When we talk about opening our corporate worship times to all ages, we need to take into consideration the substance and structure of our service. Frankly, a traditional church service format is often difficult for kids to engage with. Kids are relational; services tend to be focused on the individual. Kids like to talk; services tend to encourage silent reflection. Kids like to move; services tend to lend towards sitting still..for a long time…
Before we launch into ways that we can work towards making church more welcoming to kids, we must first acknowledge this simple fact: If kids aren’t truly welcome, no strategy in the world will make them feel welcome. If they are just seen as a distraction that the parents and congregation has to put up with, then they will probably be just that, no matter how many cool things there are to do.
But if a congregation truly has at their heart a desire to welcome kids as an integral and participatory part of their worship, that heart will shine through in each tip that is employed. It really does have to start with the heart and go from there. (For more on this, check out this article – Do Not Hinder: Welcoming Kids into Worship)
Here are some practical tips for making your church service a welcoming place to kids as well as adults while keeping the focus on Christ.
1. Welcome the kids, every week, by name – This may sound redundant, but there is much to be said for a personal greeting from a friendly face and welcome to the service.
2. Have a kids bulletin – Many churches use a bulletin for the service. A fun way to invite kids into the service is to have a bulletin just for them.
3. Create Kid’s Activity packets – Make life a little easier for mom and dad and have kids activity packets with coloring sheets, crayons and quiet activities for the kids to use during the quieter service times.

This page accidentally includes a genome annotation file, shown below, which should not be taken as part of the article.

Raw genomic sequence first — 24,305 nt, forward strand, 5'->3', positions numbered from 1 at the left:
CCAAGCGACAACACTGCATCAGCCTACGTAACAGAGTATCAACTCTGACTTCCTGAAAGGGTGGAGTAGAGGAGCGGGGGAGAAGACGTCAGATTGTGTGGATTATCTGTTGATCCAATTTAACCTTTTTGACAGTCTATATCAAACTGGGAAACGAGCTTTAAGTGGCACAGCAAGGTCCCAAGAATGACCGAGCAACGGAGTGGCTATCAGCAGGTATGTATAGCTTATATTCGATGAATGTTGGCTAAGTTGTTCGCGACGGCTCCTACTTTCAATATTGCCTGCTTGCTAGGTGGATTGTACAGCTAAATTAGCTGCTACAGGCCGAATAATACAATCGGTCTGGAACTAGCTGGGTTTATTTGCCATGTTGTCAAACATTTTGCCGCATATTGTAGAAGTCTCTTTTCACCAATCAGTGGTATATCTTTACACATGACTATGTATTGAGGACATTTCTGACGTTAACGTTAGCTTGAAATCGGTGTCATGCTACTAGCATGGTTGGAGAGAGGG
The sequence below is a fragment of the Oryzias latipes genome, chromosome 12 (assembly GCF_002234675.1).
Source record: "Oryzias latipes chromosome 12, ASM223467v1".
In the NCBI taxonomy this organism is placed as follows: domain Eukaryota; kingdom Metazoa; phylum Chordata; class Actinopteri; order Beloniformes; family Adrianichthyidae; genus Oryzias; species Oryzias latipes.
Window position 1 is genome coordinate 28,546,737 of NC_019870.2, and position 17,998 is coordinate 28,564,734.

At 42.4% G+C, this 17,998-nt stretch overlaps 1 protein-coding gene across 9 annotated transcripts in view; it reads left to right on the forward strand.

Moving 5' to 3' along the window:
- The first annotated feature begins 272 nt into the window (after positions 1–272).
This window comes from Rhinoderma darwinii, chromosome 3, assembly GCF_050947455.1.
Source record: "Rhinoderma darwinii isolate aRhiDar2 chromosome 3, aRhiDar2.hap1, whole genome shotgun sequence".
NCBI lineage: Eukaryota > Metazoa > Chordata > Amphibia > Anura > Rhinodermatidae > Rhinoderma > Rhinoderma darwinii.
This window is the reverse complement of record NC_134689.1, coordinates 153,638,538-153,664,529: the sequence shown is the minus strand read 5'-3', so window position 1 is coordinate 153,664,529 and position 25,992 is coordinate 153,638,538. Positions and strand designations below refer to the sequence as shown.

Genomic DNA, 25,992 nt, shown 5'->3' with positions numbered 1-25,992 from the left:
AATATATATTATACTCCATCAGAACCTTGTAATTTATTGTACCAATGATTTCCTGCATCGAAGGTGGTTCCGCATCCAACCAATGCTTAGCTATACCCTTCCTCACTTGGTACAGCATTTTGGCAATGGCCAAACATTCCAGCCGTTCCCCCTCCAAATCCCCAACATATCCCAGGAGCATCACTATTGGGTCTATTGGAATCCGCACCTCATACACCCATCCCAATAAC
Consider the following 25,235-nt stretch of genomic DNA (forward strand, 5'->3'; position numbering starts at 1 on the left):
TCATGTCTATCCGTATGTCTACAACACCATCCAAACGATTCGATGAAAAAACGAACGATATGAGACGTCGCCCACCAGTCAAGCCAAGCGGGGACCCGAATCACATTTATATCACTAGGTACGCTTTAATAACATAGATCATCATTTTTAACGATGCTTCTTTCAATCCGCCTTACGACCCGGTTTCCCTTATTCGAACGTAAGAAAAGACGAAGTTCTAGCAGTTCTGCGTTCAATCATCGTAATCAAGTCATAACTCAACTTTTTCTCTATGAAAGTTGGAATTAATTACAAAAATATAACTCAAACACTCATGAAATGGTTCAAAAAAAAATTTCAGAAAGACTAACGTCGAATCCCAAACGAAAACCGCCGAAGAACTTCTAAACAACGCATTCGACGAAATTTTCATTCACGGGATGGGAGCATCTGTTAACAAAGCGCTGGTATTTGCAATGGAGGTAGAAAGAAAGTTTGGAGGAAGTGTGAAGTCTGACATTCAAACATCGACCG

4. Provide space for mothers with little ones – In the back of the sanctuary, consider putting some rocking chairs or space for moms to walk or bounce their littlest ones to sleep.
5. Engage the kids in worship – Kids love to be a part of something. Give them the opportunity to help lead worship, hand out bulletins, take up the offering, participate in communion, help with the sound/lights, read Scripture, share a testimony – anything that let’s them know they are a vital part of the congregation.
6. Reaffirm your covenant – When children are baptized or dedicated in churches, often the church will recite or affirm a covenant with them to walk with them as a community of faith. Every now and then, let the kids hear you re-affirm that out loud and with your actions.
7. Consider your traditional service line-up – Kids are used to things being pretty dynamic and fluid in their world. The structure of service may be familiar to you, but maybe it’d be nice to change things up a bit. Do the sermon earlier in the service or break it into chunks. Do songs that have motions every now and then. Collect the offering at the end instead of in the middle.
8. Give parents easy wins – The time in church is just the start of the conversation. Help parents continue it at home by creating a “Faith Talk” insert for the bulletin with questions from the sermon. Older kids can fill it out during church and parents/caregivers can use it to continue the conversation at home.
9. Engage the congregation – If having kids in service is new to your church, give the congregation fair warning, provide a time for them to meet the kids (put faces with names and parents with kids) and encourage a time of fellowship for all before adding the kids to the service. Some churches start with once and month and grow from there.
10. Give kids a voice – You’d be surprised how much we can learn from children but often we still follow the “Kids should be seen and not heard” rule. Give kids an avenue to share what God is speaking to them by affirming to them that they can and do hear from God and giving them a space to share that. A bulletin board where they can hang a picture they drew in service or a note they wrote about what they learned can create a space where the whole church can hear and affirm their hearts for God.
What are some things your church has done to welcome children?
About the author
Christina Embree is wife to Pastor Luke, mom to three wonderful kids, and family minister at Nicholasville UMC. She is passionate about seeing churches partnering with families to encourage faith formation at home and equipping parents to disciple their kids in the faith. Currently studying Family, Youth and Children’s Ministry at Wesley Seminary, she also blogs at www.refocusministry.org and is a contributing blogger at ChildrensMinistryBlog.com.